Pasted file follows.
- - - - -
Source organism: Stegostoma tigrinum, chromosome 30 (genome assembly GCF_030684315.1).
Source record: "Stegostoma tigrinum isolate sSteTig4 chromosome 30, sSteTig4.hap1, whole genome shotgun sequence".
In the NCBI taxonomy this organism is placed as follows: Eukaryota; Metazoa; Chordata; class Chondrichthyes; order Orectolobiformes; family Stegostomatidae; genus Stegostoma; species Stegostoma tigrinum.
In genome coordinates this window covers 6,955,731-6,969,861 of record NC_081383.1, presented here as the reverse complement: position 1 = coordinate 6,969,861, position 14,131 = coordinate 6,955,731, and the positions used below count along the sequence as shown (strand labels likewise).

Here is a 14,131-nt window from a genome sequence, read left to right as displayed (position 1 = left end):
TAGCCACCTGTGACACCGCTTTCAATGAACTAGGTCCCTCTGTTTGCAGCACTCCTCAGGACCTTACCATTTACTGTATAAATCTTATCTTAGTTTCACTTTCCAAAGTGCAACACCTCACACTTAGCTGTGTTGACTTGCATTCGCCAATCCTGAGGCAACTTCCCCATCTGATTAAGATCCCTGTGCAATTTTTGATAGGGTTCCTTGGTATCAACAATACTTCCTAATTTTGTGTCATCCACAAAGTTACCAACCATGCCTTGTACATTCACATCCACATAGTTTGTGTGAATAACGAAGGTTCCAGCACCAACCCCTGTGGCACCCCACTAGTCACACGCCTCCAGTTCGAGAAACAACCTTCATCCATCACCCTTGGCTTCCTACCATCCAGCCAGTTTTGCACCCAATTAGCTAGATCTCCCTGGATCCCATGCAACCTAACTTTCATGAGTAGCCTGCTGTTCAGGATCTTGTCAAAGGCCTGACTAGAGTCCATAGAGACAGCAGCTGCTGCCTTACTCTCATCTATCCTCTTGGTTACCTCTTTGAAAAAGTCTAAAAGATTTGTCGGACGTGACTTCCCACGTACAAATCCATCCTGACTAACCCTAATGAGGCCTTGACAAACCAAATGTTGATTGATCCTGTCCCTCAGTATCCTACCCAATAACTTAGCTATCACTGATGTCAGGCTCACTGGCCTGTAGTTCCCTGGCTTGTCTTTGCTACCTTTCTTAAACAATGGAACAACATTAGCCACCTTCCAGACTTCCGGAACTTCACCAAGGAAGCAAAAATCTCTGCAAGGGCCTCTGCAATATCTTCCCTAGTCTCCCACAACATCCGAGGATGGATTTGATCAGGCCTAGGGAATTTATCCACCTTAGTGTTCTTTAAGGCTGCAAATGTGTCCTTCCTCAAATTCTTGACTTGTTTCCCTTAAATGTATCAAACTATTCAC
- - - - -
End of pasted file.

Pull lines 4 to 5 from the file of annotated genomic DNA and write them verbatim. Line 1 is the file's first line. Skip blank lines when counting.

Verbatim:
In genome coordinates this window covers 6,955,731-6,969,861 of record NC_081383.1, presented here as the reverse complement: position 1 = coordinate 6,969,861, position 14,131 = coordinate 6,955,731, and the positions used below count along the sequence as shown (strand labels likewise).

Here is a 14,131-nt window from a genome sequence, read left to right as displayed (position 1 = left end):